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How the Gilbert Melendez deal changes the industry

For three years, if a top five fighter wanted to make the most money possible, there was only one place to go. Bellator's bidding aggressively enough to get Gilbert Melendez to agree to an offer showed the MMA world that dynamic has changed.

Esther Lin, MMA Fighting

The announcement on Friday that Gilbert Melendez had signed a multi-year contract with Bellator is a potential game changer for the entire industry.

No, Gilbert Melendez is not going to be the star that leads Bellator to overtaking, or even being competitive with UFC, as the leading MMA company in the world. But for top talent, everything is a little different today.

Since UFC purchased Strikeforce three years ago, the leverage for top fighters when it came to negotiating deals was all but gone. With only a few exceptions, UFC had all the top talent, and paid far better than anyone else. There were opportunities for bonuses not available anywhere else, and in a drying up sponsorship market, UFC was the place to be.

You couldn’t match the exposure, nor could you possibly build a name anywhere near as much on the outside. Bellator was there, but their game plan for the most part was to sign either undiscovered talent, or a few guys with some name value who had been let go by UFC, meaning they were no longer championship main event caliber. For most, Bellator offered relatively low start-up money while dangling the carrot of a potential $100,000 payoff for winning a few-month-long tournament.

Sure, they paid big money for Quinton Jackson, but he was already leaving UFC and looking to get into the entertainment world. Bellator, owned by Viacom, provided a better entree. They would help him break in, whether it be movies, a reality show or pro wrestling, and he’d fight to help up the profile of the promotion. Plus, in a television business, whether his best days were behind him or not, Jackson was one of the fighters who had established being a difference maker when it came to people wanting to see him fight.

Realistically, the only thing resembling a top guy that Bellator really got that UFC wanted was Eddie Alvarez, back in 2009. Alvarez was fighting in Japan, and had both charisma and an exciting in-ring style. He was both a good fighter but also had star potential, provided he could get to the top in UFC, which was far from guaranteed.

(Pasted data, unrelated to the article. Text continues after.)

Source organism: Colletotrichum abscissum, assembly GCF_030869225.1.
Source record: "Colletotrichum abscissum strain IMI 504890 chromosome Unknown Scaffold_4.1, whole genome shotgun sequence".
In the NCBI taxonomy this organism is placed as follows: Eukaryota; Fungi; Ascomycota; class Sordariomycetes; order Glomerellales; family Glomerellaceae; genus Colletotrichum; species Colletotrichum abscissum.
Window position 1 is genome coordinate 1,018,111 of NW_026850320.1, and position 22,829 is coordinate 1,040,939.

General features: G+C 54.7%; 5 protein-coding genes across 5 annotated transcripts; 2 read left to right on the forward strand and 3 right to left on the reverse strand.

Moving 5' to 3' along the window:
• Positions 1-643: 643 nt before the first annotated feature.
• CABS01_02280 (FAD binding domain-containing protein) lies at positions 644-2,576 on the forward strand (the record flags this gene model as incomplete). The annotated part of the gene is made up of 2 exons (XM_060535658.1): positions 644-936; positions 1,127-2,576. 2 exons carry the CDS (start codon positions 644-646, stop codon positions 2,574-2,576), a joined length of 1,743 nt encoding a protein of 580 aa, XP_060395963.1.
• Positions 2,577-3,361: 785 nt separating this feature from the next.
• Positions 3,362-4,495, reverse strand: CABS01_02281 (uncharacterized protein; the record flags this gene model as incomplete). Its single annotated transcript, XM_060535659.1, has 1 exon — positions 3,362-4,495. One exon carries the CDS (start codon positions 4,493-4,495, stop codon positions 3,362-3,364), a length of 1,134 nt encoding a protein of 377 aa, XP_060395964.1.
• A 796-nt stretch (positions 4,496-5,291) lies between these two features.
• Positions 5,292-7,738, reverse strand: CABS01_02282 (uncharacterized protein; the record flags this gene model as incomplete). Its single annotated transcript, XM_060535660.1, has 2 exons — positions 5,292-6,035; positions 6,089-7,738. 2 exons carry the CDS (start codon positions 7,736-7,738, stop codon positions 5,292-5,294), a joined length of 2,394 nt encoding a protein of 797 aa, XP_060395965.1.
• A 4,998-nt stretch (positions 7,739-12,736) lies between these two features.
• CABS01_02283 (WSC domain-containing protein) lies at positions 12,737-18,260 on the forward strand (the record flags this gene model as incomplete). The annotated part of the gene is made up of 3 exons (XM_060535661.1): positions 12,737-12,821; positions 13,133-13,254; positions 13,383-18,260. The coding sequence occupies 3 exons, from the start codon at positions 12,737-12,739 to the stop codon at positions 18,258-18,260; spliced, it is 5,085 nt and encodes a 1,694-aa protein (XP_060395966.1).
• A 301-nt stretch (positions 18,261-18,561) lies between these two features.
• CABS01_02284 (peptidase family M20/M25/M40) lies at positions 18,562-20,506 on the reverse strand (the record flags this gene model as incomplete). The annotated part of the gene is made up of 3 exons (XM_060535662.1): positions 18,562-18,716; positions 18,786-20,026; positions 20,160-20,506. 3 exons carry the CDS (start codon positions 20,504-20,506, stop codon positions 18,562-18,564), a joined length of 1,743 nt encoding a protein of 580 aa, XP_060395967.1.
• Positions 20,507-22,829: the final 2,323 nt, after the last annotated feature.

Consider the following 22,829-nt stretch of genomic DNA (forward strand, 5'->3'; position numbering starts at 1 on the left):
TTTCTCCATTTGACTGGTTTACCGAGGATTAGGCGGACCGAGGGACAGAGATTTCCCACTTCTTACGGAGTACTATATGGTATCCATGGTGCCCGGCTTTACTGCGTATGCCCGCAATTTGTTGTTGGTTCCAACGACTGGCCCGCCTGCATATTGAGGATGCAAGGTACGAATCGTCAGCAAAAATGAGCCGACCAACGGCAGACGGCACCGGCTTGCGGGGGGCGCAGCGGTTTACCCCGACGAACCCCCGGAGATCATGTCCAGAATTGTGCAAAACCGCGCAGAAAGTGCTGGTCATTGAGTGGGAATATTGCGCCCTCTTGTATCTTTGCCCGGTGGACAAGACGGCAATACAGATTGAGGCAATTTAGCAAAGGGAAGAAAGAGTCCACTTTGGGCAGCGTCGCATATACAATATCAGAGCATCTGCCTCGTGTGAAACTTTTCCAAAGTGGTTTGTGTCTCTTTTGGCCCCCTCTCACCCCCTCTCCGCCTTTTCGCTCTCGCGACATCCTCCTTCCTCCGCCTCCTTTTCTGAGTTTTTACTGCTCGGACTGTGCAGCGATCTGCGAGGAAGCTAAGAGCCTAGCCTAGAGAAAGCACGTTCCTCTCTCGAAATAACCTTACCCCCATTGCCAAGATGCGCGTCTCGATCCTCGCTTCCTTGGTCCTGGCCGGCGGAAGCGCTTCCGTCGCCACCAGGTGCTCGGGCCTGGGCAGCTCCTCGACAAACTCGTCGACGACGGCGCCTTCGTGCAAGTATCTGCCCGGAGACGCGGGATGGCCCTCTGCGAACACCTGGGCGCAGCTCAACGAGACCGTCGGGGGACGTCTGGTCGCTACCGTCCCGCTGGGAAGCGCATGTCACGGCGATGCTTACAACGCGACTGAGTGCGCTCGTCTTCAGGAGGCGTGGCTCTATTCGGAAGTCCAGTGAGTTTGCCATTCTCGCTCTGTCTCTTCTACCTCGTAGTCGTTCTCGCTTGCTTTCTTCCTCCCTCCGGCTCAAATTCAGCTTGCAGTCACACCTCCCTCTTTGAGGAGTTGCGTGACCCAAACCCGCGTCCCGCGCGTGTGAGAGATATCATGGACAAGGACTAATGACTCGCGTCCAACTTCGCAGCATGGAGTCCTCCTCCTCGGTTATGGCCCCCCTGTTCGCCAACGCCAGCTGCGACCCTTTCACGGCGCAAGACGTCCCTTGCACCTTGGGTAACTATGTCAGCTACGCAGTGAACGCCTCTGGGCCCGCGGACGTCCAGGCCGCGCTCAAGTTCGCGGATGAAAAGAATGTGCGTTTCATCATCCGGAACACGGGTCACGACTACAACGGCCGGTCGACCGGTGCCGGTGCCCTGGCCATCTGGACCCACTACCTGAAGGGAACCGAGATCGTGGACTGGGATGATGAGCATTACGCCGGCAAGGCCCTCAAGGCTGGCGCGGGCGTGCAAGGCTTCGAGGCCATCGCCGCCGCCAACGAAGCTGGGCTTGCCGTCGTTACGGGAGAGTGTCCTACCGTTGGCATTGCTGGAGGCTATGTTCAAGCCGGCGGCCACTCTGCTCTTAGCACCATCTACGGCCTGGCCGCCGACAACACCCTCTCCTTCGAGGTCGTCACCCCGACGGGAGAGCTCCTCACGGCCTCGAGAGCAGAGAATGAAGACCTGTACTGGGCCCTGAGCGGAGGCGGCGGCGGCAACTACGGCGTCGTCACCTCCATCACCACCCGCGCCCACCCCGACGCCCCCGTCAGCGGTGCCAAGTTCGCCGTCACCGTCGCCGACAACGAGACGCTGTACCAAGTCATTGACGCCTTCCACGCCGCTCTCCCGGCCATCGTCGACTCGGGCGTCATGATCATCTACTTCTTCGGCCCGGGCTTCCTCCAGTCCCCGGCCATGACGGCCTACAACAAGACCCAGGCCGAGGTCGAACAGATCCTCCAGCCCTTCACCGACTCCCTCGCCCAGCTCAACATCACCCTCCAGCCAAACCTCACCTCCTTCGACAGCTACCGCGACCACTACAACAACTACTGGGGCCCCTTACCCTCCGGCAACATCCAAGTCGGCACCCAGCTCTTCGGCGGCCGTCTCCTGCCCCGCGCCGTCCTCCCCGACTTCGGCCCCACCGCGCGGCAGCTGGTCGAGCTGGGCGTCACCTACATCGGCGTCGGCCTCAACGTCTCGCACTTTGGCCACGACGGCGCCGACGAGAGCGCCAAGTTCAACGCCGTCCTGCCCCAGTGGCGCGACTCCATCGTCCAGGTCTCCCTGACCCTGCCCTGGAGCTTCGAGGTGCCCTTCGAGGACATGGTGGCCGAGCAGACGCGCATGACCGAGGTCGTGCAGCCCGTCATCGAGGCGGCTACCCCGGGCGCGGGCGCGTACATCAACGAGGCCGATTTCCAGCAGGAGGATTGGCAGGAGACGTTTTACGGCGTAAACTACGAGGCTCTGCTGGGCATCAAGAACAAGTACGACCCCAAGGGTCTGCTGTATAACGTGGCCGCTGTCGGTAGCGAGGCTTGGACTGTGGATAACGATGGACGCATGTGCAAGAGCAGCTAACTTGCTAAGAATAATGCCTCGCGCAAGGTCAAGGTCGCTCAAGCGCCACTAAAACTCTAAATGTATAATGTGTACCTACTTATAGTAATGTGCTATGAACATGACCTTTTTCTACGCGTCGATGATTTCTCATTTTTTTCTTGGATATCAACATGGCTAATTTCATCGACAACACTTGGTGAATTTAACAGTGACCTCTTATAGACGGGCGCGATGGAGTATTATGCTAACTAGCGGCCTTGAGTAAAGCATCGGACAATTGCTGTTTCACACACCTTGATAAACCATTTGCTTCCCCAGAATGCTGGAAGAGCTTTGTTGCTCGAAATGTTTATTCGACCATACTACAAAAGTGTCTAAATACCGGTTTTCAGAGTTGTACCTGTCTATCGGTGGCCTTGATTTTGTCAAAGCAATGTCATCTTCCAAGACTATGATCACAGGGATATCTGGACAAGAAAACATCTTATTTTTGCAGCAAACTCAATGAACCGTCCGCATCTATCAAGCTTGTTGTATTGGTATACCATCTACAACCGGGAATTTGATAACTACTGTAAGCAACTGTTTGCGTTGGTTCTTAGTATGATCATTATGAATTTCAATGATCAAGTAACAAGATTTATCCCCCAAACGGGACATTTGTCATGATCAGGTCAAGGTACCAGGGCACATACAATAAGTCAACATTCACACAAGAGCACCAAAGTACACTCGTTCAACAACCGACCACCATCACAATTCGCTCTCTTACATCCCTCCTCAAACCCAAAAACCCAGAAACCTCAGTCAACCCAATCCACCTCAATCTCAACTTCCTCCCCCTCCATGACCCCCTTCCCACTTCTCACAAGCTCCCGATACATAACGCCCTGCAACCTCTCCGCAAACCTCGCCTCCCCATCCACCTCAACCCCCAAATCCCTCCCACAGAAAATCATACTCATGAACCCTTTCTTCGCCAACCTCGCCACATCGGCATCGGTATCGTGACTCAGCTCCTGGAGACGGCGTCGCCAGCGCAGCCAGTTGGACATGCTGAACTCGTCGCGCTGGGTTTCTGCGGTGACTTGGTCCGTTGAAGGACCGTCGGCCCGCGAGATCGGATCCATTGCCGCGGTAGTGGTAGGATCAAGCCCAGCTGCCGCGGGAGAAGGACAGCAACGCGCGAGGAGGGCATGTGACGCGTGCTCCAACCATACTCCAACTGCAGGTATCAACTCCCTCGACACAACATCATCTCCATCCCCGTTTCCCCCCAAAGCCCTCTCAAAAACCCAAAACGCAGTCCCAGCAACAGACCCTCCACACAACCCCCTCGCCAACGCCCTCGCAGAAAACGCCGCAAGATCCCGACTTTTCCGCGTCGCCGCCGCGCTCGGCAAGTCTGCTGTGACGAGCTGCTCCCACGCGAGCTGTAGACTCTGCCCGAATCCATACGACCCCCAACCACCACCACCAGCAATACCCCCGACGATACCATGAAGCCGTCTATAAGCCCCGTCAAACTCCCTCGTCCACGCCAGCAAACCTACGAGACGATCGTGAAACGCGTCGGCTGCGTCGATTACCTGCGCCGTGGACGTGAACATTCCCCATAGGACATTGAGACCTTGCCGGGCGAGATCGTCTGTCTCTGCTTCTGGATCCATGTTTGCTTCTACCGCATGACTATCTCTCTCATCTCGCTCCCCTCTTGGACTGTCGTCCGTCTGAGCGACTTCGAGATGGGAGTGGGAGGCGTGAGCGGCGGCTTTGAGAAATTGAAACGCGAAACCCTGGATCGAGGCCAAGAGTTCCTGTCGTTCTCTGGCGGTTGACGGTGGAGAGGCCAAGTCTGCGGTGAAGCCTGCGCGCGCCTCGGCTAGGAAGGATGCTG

But in 2009, he was largely unknown in the U.S. market. Bellator, at the time catering to the Hispanic audience since their television deal was with ESPN Deportes, offered significantly more than UFC. To UFC, he was an unknown fighter, clearly one with marketability and potential, but there was no guarantee would be a top guy in their deep division. For Bellator, they were looking for a signature star with an Hispanic surname, and knew they’d have to greatly outbid UFC to get him. At their level, there was also a far stronger chance he would dominate the competition.

Unlike Alvarez in 2009, Gilbert Melendez is a proven commodity. He’s currently ranked as the No. 2 contender in UFC’s lightweight division. If he was still under contract -- and if a superfight with Jose Aldo wasn’t on the agenda -- he was the most logical next lightweight title contender.

This is not a run-of-the-mill fighter. This is a guy whose next fight could very well have been a pay-per-view main event or headlining a FOX special. It’s a guy who has already main evented on FOX and drawn very strong spring-level numbers in the process. It’s a guy who came one round -- on a single judge's card -- from being the lightweight champion in his fight with Benson Henderon on April 20 in San Jose, Calif.

It’s a guy who has been one of the best fighters in his weight in the world for just about a full decade. And he could be with UFC tomorrow, and in a championship fight the next day. All the company has to do is match whatever offer Melendez has already agreed to with Bellator, a number that has established his current value in the free market system. UFC has that right to match any outside offer and retain his services.